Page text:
IFSC FACES ‘RADICAL RETHINK’ AS EFFECTS OF CRASH BECOME CLEAR - It started in the 1980s as an idea promoted by financier Dermot Desmond and came to life through tax breaks and legislation enacted by former taoiseach Charles Haughey. Since 1987, the International Financial Services Centre has been one of the success stories of the Irish economy over the past quarter of a century and was a key plank in modernising the economy and attracting high-end foreign direct investment, writes the Irish Times. It contributes more than €2 billion to the exchequer each year and employs about 32,000. But the global financial crash in 2008 and other factors have inevitably affected the IFSC and placed it at a crossroads in terms of its future development. This is highlighted in an internal position paper produced by the Department of Finance last year by Neil Ryan, a former banker who is now assistant secretary in the department and who was seconded to Irish Bank Resolution Corporation for a period. It highlights the challenges facing the IFSC and makes eight proposals that could help it grow. The document has been seen by newspaper and states that the IFSC’s “offering” needs a “radical re-think”. While the IFSC remains an “important” part of the financial landscape here, the global crash in the sector has resulted in some companies winding down their operations and others shedding jobs.
PAYZONE PRE-TAX PROFITS DROP 50% TO €2.87m - Pre-tax profits at electronics payment business Payzone last year halved to €2.87m after the firm suffered a dip in revenues. Accounts just filed with the Companies Office show that Payzone Ireland Ltd recorded the drop after revenues decreased by 5% from €234.2m to €222.1m in the 12 months to the end of September 30 last, reports the Irish Examiner. Payzone is Ireland’s largest consumer payments network with over 2,000 branded retail agents which process a variety of electronic transactions services, including mobile phone top ups, debit/credit card transactions; M50 motorway toll payments; Leap travel cards, local property tax payments, parking fees and pre-paid utility cards. The firm has been to the forefront in developing the e-payments industry and processes over €50m transactions in Ireland annually in retail, online and mobile phone payments. The firm last year increased its gross profit by 15% from €7.3m to €8.5m. The firm enjoyed an exceptional gain of €4m due to a bad debt write-back in 2011 and this did not re-occur in 2012 and operating profit, excluding exceptional items, was last year up 47% to €2.9m. Managing director of Payzone Ireland, Jim Deignan, described last year’s performance as “successful”, stating that the most notable aspect of the business was the diversification into new areas of electronic customer payments.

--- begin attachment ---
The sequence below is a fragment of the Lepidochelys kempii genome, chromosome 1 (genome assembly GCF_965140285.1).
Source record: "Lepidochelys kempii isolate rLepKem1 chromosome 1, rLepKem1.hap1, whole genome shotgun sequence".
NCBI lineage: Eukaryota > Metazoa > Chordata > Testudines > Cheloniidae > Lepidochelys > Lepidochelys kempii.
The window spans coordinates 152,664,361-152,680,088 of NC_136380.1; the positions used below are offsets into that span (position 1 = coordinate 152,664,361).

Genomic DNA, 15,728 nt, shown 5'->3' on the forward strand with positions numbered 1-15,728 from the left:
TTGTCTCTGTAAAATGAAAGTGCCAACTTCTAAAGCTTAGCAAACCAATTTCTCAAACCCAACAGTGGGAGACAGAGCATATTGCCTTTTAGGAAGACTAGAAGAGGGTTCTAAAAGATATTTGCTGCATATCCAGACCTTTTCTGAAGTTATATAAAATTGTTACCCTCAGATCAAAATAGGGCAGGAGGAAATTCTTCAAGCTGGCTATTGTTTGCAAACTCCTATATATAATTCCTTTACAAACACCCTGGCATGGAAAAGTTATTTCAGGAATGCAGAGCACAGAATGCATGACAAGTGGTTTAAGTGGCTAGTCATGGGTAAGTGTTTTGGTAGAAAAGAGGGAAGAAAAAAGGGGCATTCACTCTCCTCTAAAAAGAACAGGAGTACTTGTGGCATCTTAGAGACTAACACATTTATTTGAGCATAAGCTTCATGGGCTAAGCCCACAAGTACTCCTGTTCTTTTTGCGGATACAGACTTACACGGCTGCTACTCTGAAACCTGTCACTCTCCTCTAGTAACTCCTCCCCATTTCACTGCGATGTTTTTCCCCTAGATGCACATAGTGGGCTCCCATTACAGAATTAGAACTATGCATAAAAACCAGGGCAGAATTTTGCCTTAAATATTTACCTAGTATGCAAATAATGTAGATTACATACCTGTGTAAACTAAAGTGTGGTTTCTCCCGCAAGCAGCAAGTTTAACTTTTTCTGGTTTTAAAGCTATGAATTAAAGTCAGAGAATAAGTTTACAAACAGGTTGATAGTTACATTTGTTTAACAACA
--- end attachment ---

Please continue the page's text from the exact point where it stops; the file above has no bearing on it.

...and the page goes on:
IFSC-BASED FIRM STILL EXPOSED TO LAWSUITS FROM MADOFF SCANDAL - An IFSC-based firm that promotes investments in hedge funds and bonds is still exposed to lawsuits from the Bernie Madoff scandal, four years after the US money manager was jailed for running a vast ponzi scheme. Pioneer Global Investments, which employs 115 staff in Dublin, is involved in marketing and promotion activities for the Pioneer group, says the Irish Independent. The firm was involved in marketing hedge funds and bonds or "notes" caught up in Madoff's global pyramid scheme. Madoff earned notoriety in 2008 when he admitted to running an $80 billion (€55 billion) ponzi scheme, wiping out the savings of investors. He was sentenced to 150 years in prison in 2009. The latest set of accounts filed for Pioneer Global Investments show that as fund promoter it is still open to legal action relating to this, even though criminal proceedings in Chile regarding the notes were closed in July 2012. It said it is not able to predict the extent of this potential liability. Pioneer Global Investments is one of two Irish offshoots owned by Italy-based Pioneer Global Asset Management, whose ultimate parent is Italian banking giant UniCredit. Its Irish operations are located on Dublin's George's Quay. In total, the group employs about 400 people in Ireland, led by American chief executive Robert Richardson.
'DEBT PERIL’ AWAITS 1.25 MILLION UK HOUSEHOLDS IF RATES RISE - Up to 650,000 more UK households face “debt peril” if mortgage rates rise unexpectedly before the economy returns to full strength, a think-tank warns. The Resolution Foundation said on Thursday that 1.25m households would have to spend half their disposable income on repayments by 2017 if the Bank of England’s official rate rose 2 percentage points higher than forecast without a recovery in wage growth. While more people between 35 and 50 borrowed heavily than other age group, a surprise rise in mortgage rates would hit younger borrowers disproportionately, according to the research says the Financial Times. Families with children were more at risk from “debt peril” than childless couples and single adults. The poor were also more vulnerable - 7% of the poorest fifth of households would see more than half their income eaten up by debt repayments if rates rose unexpectedly, compared with 3% of the richest fifth. The study highlights the threat to recovery posed by UK households’ high debt burden, accumulated during the boom years. At the height of the boom in 2007, 870,000 households faced repayments that were equivalent to half their income or more. The number of households in “debt peril” fell almost a third between 2007 and 2011, as official rates plunged from 5.5% to their current record low of 0.5%.